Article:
SM
Seismology

Seismology

AGU … are your presentations ready?

Many European Earth and space scientists who attend the annual American Geophysical Union Fall meeting are probably glued to their computers right now finishing off their oral or poster presentations. It amazes me how – from personal experience – it is always at the very last week (or day) that some scientific breakthrough is made. But that is just the beginning.

AGU registration

AGU registration

For Europeans attending AGU it could be a ‘stressful‘ experience. After the sigh of relief that you have something interesting to present you need to have a look at the abstract you had submitted months ago and see how you will combine what you had written back then with what you have just discovered, make (nice) figures, and put everything together. All has to be done in time to go for a few rounds of festive drinks with your peers who you would not see until mid-January the next year, buy some season gifts for loved ones, close-off your luggage, grab your passport, and head to the airport all set for the long-haul, twelve-hour flight! Once there you need to adjust to the time difference and wait until the time of your 15 minutes show-case.

Traveling back could be a nightmare if mother nature decides to throw a blanket of snow on the northern hemisphere. Getting stuck in the US is the last thing on everyone’s mind but it is a possible nightmare! Starting right from finding an alternative flight, sleeping at the airport because nearby hotels are fully booked, and hoping your return flight is not diverted mid-flight due to an airport closure back home.

If you may think that all this is an exaggeration, that was a personal experience account. Nonetheless it is worth all the adventure; sharing your work with the community and catching up with friends and colleagues from the US. AGU is a great experience and participation is recommended as much as is the EGU General Assembly.

Safe flights to all of those going to AGU !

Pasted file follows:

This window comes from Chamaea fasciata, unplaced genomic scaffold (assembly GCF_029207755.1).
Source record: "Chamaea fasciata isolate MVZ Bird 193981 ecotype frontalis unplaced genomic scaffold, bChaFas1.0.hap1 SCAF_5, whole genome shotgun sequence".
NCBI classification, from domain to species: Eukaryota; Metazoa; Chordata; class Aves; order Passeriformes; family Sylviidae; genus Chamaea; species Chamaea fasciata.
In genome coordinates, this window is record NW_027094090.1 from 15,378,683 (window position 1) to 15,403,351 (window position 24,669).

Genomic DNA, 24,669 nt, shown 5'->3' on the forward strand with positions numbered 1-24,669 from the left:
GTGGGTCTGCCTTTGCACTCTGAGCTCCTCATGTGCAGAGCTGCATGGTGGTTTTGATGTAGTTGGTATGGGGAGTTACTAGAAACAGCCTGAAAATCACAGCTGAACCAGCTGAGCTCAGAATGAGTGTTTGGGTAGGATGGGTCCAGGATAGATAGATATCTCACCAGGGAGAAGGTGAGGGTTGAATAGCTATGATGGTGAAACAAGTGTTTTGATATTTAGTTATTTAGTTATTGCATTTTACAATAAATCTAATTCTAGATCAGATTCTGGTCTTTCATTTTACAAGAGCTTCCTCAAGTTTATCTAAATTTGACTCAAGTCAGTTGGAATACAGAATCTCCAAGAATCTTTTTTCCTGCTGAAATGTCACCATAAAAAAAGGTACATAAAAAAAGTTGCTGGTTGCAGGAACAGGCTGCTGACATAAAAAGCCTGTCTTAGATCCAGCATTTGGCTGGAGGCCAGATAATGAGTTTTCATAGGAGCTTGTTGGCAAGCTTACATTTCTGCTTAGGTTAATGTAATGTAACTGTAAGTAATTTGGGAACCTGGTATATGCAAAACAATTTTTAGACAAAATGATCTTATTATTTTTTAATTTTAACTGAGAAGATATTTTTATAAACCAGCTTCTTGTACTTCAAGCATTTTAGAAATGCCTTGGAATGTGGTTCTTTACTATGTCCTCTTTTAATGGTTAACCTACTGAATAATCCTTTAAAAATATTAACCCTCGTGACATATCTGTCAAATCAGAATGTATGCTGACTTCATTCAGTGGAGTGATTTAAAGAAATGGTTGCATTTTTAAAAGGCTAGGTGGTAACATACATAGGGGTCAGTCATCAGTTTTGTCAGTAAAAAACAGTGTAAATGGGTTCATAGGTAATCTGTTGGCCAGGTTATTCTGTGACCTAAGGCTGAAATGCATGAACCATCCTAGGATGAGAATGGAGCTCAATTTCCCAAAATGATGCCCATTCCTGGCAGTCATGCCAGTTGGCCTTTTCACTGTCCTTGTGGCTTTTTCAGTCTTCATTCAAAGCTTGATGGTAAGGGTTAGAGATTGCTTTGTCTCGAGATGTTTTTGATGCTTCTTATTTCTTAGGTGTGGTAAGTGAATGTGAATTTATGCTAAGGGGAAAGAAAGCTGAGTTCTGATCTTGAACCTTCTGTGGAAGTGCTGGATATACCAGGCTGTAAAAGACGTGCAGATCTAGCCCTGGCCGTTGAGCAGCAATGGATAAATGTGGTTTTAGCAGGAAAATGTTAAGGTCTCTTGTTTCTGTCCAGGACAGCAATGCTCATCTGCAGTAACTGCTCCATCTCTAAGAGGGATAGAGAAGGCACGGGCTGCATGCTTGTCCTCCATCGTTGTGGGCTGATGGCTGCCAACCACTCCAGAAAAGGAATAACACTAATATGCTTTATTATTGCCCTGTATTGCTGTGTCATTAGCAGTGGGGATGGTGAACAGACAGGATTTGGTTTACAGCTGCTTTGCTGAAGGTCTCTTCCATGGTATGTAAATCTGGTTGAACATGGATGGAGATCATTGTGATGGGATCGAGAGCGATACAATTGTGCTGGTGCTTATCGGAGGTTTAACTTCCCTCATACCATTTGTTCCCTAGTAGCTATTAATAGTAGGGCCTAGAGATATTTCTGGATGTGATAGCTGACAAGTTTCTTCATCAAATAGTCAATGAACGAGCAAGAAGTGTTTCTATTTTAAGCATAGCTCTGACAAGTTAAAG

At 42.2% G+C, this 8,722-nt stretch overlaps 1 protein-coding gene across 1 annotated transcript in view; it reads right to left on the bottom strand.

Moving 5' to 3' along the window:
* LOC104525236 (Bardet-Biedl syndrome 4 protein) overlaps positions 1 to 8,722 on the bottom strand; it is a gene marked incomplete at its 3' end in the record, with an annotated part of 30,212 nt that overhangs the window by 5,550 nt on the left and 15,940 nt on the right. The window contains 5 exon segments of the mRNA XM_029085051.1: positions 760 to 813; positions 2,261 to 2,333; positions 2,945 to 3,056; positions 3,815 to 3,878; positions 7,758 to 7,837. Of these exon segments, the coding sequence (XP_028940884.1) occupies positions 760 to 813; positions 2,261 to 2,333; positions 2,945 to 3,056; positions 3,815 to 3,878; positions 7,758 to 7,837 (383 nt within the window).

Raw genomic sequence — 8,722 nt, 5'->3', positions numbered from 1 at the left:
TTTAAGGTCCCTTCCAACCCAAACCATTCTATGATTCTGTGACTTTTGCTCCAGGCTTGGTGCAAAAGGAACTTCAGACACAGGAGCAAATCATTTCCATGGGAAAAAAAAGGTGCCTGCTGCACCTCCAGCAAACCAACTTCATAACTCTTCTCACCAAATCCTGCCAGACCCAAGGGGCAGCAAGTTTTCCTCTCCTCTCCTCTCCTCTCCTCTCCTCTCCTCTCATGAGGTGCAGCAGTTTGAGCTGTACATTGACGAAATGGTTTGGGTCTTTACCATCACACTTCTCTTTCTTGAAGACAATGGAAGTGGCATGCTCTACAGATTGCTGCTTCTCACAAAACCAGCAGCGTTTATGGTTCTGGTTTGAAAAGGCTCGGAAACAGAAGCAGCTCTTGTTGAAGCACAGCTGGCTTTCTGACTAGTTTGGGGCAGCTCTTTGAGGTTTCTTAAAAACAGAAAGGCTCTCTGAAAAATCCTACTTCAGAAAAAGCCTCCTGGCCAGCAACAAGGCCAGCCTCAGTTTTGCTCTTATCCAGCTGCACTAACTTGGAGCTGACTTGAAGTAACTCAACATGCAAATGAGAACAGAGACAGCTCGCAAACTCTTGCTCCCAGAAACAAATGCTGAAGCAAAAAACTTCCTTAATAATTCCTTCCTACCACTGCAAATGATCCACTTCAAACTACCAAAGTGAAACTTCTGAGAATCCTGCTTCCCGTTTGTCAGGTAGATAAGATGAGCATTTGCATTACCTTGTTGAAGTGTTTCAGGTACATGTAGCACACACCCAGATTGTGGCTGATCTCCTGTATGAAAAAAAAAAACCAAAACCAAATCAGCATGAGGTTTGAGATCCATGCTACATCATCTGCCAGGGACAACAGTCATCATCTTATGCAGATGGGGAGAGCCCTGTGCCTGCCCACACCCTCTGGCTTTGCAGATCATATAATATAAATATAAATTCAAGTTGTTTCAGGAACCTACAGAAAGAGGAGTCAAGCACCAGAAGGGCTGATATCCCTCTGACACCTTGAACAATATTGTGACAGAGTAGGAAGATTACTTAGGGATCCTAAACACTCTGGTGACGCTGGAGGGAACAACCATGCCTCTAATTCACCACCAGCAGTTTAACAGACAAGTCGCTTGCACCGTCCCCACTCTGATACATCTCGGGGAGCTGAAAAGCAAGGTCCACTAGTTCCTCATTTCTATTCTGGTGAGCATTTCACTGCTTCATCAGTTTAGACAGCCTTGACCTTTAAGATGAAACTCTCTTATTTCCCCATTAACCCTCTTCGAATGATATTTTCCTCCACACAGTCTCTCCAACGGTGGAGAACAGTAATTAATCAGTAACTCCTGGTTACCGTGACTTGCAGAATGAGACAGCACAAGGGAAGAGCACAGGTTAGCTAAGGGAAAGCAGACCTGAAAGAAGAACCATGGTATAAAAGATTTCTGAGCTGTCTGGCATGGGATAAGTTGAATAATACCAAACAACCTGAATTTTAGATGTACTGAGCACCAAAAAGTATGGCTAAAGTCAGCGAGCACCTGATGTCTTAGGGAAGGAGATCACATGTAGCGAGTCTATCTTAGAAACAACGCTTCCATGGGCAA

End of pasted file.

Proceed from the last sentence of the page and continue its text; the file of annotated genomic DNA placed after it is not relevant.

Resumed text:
Movember seismologists

Movember is the new November when men grow and proudly show their defining moustaches. Have you grown your moustache? I have done so for the last month as evident in the introductory vid. Now, that I am close to return to my smooth-shaven chin and upper lips, I was wondering which famous seismologists had nice fluffy moustaches. I headed on to Googling some portraits. Here is what I came across:

Robert Mallet

Robert Mallet

Robert Mallett: Ireland’s ‘father of seismology’

John Milne

John Milne

John Milne: Famous for inventing the horizontal pendulum seismograph.

It seems that having a moustache was the trend a century ago, irrespective of the shape and style; from “Handlebar” to “Horseshoe”, “Imperial” and “Mexican” (check out wikipedia). Look at this Meeting of world seismologists at the California Institute of Technology, Seismological Laboratory in 1929.

Meeting of world seismologists at the California Institute of Technology, Seismological Laboratory in 1929.

Meeting of world seismologists at the California Institute of Technology, Seismological Laboratory in 1929.

Andria Mohorovicic

Andria Mohorovicic

My favourite Mo Bro is none other than Andrija Mohoroviči, known for the Mohorovičić discontinuity and is considered a founder of modern seismology. That’s right, if you want to portray yourself as a modern seismologist he is your moustache model man.

29th November: EGU deadline for Support Applications

Are you planning on attending and presenting your work at the next EGU in 2014? Do you know you might benefit from financial support that may include a waiver of the registration fee, a refund of the Abstract Processing Charge, and support for travel expenditures? You can find all the information here: http://www.egu.eu/young-scientists/financial-support.

If you think you are entitled for such support don’t be shy to apply. But, in order to be eligible you should submit an abstract for an oral or poster presentation, on which you are first author, by 29th November 2013! Programme groups and session are online; these are the proposed seismology sessions: http://meetingorganizer.copernicus.org/EGU2014/sessionprogramme/SM

The first post

Hi all,

Matthew

Welcome to the European Geosciences Union young seismologist blog – Seismoblog. This is a new website dedicated to the young researchers within the EGU Seismology Division. It is my honour to be the Young Scientist Representative within this division for the next couple of months. Following discussions with the President of the Seismology Division, Charlotte Krawczyk, we have decided to set up this blog to promote the talents of young seismologist and to serve as a gateway for students to communicate with the division.

I would like to introduce myself briefly. I am Matthew Agius, 31 years old, and hail from the island of Malta. I have just finished my Ph.D. studies I undertook at the Dublin Institute for Advanced Studies. My studies there focused about the structure and dynamics of the lithosphere beneath Tibet using seismic surface-wave analysis.

Till next post, take care.Have a look at the different sections available on this website and please consider registering.

Matthew